The flight to Seoul was uneventful and boring. Noteworthy for only one thing – I got to drink my first Diet Coke in over a year. I didn’t even ask for one, because I was certain they wouldn’t have it. But they did.
During that short flight I drank three of them. The ladies in blue silk blouses looked at me with something resembling contempt, but were far too professional to be openly disgusted when each and every time when asked “tea or coffee”, I always answered “ Diet Coke”.
I’m not too fond of the airport in Seoul. Not sure why… Probably due to a combination of factors. The transit area lacks a decent bookshop, there’s no place to buy nice postcards (and I don’t mean the crappy artsy kind), and the shop assistants are of the pushy kind. Or maybe to them I simply looked too poor and pedestrian to be checking out the goods at Givenchys and Marc Jacobses of the duty-free world. Who knows?
The flight to Koror was packed, but the charm of being the only gaijin on board resulted in a quick shuffle, which left me with three seats all to myself. I drank more Diet Coke, ate whatever it was they were serving and went to sleep.
And then it was time to land.
29 degrees Celsius and rainy. The joys of being in the tropics.
Another joy (or not, depending on where you stand) of the tropics is a totally different sense of time. That became very apparent to everyone waiting in line to passport control.
Three lines, three bored faces, three sets of arms moving so slowly that any slower and they’d be going backwards. And who cares that there’s a planeload of tired, sleepy people waiting to the processed? Certainly not the Palau customs officers.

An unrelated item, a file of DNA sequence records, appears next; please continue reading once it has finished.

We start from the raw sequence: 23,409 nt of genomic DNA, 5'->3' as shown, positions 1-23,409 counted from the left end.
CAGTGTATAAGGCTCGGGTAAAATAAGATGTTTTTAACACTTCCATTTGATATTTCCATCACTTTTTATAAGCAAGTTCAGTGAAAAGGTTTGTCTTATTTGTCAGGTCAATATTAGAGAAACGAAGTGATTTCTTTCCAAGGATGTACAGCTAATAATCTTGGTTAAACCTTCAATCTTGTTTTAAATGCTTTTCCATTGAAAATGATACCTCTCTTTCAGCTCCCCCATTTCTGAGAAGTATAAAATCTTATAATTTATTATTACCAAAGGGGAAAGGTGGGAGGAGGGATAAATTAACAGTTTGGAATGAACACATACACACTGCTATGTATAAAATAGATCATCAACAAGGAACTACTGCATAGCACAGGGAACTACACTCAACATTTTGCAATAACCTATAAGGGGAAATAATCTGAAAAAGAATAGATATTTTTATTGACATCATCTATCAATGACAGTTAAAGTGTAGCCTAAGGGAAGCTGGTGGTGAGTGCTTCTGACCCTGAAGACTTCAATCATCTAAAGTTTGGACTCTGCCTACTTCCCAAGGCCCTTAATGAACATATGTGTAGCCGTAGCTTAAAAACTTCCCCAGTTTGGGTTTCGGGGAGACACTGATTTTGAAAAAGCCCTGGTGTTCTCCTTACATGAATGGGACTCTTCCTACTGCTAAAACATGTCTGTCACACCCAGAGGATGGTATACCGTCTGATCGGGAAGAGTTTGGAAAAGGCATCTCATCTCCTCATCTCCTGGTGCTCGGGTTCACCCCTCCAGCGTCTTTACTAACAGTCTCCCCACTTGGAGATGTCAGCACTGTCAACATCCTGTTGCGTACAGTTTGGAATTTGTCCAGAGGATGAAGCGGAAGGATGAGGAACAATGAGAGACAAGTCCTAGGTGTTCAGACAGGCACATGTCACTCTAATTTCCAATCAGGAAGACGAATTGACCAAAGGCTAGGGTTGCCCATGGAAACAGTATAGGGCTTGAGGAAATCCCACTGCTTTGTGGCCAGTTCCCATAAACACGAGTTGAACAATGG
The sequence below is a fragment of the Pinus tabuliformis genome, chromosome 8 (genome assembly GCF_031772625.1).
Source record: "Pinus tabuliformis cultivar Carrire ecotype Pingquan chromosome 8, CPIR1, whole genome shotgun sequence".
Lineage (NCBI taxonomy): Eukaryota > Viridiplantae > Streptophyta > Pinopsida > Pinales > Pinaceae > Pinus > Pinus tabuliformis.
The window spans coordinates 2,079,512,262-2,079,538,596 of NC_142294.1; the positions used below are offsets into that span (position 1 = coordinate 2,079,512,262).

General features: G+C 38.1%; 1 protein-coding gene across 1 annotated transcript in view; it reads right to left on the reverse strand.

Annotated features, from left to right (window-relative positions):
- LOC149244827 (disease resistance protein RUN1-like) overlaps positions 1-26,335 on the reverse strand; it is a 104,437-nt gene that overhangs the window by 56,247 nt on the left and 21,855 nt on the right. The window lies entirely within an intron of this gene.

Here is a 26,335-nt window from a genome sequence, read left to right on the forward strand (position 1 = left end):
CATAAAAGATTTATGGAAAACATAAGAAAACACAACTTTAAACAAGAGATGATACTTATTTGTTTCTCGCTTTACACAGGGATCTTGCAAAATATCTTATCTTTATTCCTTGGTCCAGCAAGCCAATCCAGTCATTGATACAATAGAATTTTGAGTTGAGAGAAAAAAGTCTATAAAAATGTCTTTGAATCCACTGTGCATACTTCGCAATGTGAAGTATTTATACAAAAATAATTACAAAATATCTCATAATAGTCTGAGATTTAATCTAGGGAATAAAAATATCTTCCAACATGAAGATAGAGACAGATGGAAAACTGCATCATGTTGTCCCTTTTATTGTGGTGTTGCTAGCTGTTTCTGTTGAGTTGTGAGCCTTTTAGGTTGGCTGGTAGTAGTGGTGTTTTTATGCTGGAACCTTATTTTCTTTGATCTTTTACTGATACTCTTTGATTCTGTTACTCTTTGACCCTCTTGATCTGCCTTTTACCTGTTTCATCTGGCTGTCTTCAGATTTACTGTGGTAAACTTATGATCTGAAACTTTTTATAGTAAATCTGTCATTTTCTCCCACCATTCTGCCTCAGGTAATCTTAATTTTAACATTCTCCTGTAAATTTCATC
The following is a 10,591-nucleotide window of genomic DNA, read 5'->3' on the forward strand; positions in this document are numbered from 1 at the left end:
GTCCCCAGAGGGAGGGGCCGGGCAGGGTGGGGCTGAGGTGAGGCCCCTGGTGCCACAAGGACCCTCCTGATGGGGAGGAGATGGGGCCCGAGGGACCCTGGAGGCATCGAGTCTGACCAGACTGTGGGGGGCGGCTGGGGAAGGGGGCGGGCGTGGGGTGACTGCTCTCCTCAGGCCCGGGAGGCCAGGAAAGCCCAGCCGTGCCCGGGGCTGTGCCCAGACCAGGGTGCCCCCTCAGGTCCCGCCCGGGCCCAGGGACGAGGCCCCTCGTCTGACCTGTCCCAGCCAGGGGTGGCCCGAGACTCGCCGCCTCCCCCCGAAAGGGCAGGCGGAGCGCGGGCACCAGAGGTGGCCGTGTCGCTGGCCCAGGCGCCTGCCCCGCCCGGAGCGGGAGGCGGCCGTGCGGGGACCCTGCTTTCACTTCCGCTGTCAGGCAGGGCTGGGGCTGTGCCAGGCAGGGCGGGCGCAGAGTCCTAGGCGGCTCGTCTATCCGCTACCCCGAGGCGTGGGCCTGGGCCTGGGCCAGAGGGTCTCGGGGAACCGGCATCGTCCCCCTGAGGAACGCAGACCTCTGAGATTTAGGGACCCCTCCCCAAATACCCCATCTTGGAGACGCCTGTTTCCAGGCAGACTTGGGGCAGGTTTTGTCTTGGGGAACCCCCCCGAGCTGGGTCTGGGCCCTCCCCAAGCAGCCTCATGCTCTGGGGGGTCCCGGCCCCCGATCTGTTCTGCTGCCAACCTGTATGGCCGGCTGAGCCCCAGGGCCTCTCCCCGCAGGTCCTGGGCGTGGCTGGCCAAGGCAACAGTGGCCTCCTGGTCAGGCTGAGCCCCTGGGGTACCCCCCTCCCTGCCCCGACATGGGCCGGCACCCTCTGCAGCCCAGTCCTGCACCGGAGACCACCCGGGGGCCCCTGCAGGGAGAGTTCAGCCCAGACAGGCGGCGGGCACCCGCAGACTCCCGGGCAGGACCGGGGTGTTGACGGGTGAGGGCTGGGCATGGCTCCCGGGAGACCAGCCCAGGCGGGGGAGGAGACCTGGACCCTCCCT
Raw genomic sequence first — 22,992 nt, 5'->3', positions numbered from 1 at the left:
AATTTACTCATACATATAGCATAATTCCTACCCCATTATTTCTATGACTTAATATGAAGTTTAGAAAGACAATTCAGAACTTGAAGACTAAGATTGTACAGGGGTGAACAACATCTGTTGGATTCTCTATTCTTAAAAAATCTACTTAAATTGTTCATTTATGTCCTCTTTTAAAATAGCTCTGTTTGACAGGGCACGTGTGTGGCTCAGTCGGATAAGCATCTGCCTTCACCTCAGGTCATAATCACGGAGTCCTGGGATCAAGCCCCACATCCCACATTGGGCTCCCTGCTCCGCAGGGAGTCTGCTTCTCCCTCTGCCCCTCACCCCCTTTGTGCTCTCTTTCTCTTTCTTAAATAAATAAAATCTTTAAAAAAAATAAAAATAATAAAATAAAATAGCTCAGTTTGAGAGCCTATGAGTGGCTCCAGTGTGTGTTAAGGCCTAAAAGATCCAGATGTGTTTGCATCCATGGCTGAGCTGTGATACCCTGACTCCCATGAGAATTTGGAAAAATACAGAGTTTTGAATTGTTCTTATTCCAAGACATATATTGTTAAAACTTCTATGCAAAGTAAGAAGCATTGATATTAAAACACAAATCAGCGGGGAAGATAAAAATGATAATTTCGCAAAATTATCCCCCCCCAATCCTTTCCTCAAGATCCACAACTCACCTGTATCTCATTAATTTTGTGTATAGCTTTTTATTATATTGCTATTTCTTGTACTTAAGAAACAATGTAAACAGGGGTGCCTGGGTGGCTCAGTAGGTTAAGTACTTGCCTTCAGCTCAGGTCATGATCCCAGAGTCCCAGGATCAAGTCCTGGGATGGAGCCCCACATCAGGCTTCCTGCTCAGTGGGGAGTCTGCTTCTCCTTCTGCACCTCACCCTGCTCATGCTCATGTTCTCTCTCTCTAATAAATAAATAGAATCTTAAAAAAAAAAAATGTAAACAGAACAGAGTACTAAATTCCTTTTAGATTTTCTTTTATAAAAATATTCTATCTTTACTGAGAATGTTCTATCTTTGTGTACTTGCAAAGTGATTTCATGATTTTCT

The fat lady that I had the misfortune to be served by, was the slowest of them all. She didn’t give a crap about anything and was doing her own thing. Slowly. Very slowly.
Return and onward tickets were checked very carefully, dates of departure entered into the system. The officials seemed to be unable to comprehend the novel idea that they were dealing with one Korean package tour, of mostly retirees, all arriving and departing according to the same schedule. The passport stampers dutifully checked e-tickets of every. single. member. in. that. group.
After a couple of centuries, it was my turn. The fat lady seemed disappointed that I had my e-ticket ready. She seemed disappointed that I spoke English and filled out my immigration form correctly. Having absolutely nothing to be pissed about, she finally stamped my passport and I was free to go.
The DW Motel guy was waiting for me in the arrival area. We collected two more lost (and very dumb, so dumb they made stool samples seem intelligent) Koreans* and off we went.
My room was less filthy than I expected it with just as filthy as I expected it bathroom. But I couldn’t care less. There was a bed (albeit a very uncomfortable one), the sheets were clean, I didn’t spot any bedbugs, the AC was working. I was going to sleep.
* They couldn’t find their own names on a list of people consisting of exactly three entries (of which one was my name).